OXI1 induces immunity by coordinating N-hydroxypipecolic acid, salicylic acid and camalexin synthesis

Anamika Rawat, Michael Hartmann, Anne Harzen, Raphael Lugan, Sara Christina Stolze, Celine Forzani, Laura Abts, Sophie Reißenweber, Naganand Rayapuram, Hirofumi Nakagami, Jürgen Zeier, Heribert Hirt

Research output: Contribution to journalArticlepeer-review

Abstract

Expression of OXI1 is induced by a number of stress conditions and regulates the interaction of plants with pathogenic and beneficial microbes. In this work, we generated Arabidopsis OXI1 knock out and genomic OXI1 overexpression lines and show by transcriptome, proteome and metabolome analysis that OXI1 triggers ALD1, SARD4 and FMO1 expression to promote the biosynthesis of pipecolic acid (Pip) and N-hydroxy pipecolic acid (NHP). OXI1 contributes to enhanced immunity by induced SA biosynthesis via CBP60g-induced expression of SID2 and camalexin accumulation via WRKY33-targeted transcription of PAD3. OXI1 regulates genes involved in ROS generation such as RbohD and RbohF. OXI1 knock out plants show enhanced expression of nuclear and chloroplast genes of photosynthesis and enhanced growth under ambient conditions, while OXI1 overexpressing plants accumulate NHP, SA, camalexin and ROS and show a gain-of-function cell death phenotype and enhanced pathogen resistance. The OXI1 gain-of-function phenotypes are completely suppressed when compromising NHP synthesis in the fmo1 or ald1 background, showing that OXI1 regulation of immunity is mediated via the NHP pathway. Overall, these results show that OXI1 plays a key role in basal and effector-triggered plant immunity by regulating defense and programmed cell death via biosynthesis of SA, NHP and camalexin.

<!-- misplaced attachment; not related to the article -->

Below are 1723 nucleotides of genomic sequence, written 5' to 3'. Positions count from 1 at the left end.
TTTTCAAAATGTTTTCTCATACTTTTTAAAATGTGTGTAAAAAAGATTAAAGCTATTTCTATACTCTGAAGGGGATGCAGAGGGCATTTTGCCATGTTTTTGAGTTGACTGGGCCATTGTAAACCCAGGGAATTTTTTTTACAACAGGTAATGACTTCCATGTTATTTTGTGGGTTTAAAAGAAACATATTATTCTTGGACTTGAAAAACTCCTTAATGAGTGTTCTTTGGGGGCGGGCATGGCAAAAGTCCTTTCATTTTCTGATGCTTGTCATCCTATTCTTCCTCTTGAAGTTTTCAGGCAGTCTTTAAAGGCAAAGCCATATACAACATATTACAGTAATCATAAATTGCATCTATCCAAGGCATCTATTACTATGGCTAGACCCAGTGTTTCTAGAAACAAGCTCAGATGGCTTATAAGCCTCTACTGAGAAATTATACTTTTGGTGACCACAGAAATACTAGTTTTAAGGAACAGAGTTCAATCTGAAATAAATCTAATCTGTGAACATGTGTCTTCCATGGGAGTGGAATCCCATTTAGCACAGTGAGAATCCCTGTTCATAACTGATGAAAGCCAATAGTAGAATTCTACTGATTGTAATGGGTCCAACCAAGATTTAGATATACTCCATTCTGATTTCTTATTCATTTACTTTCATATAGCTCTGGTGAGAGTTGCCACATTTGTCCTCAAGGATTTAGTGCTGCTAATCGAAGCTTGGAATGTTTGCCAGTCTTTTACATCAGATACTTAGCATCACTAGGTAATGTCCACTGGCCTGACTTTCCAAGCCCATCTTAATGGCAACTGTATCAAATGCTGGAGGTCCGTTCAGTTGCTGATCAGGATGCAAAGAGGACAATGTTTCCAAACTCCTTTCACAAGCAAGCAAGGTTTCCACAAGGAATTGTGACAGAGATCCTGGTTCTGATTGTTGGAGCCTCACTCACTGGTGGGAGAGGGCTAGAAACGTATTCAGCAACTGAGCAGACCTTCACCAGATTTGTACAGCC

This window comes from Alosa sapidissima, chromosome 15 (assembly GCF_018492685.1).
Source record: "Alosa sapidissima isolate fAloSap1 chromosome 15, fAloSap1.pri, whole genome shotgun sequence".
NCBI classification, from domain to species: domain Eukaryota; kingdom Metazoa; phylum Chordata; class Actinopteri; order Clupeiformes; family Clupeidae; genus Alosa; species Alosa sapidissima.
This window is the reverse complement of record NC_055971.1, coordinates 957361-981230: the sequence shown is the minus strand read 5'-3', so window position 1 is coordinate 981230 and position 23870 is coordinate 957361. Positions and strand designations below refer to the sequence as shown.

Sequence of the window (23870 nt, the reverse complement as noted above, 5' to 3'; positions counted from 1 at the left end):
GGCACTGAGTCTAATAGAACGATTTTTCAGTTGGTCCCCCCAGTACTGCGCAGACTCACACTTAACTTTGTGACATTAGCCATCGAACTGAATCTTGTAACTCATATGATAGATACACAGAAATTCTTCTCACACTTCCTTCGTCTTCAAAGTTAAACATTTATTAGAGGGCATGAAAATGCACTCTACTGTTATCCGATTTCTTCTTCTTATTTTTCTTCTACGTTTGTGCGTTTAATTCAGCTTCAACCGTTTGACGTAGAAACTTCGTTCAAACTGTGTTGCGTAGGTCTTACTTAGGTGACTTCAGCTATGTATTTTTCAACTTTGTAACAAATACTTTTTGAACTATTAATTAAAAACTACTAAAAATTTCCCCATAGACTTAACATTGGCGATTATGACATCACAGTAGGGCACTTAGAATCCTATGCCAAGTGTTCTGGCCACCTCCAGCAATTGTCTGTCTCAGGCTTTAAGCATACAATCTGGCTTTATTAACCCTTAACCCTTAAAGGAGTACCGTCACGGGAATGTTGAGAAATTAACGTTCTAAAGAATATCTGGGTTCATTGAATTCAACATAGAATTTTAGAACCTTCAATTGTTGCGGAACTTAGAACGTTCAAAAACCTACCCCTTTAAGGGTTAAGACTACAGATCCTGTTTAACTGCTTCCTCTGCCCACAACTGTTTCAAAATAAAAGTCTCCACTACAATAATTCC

Original languageEnglish (US)
JournalNew Phytologist
DOIs
StatePublished - Nov 1 2022

Bibliographical note

KAUST Repository Item: Exported on 2022-11-04
Acknowledged KAUST grant number(s): BAS/1/1062–01-0, URF/1/2965-01-01
Acknowledgements: We would like to thank all members of the Hirt and Zeier labs. The work was supported by grants to HH by the Laboratory of Excellence Saclay Plant Sciences IPS2 and the King Abdullah University of Science and Technology (KAUST) (BAS/1/1062–01-0 and URF/1/2965-01-01), and by a grant to JZ by the German Research Foundation (DFG grant ZE467/6-2). The IPS2 benefits from the support of the LabEx Saclay Plant Sciences-SPS (ANR-10-LABX-0040-SPS). HN was supported by the Max Planck Society.

ASJC Scopus subject areas

  • Medicine(all)

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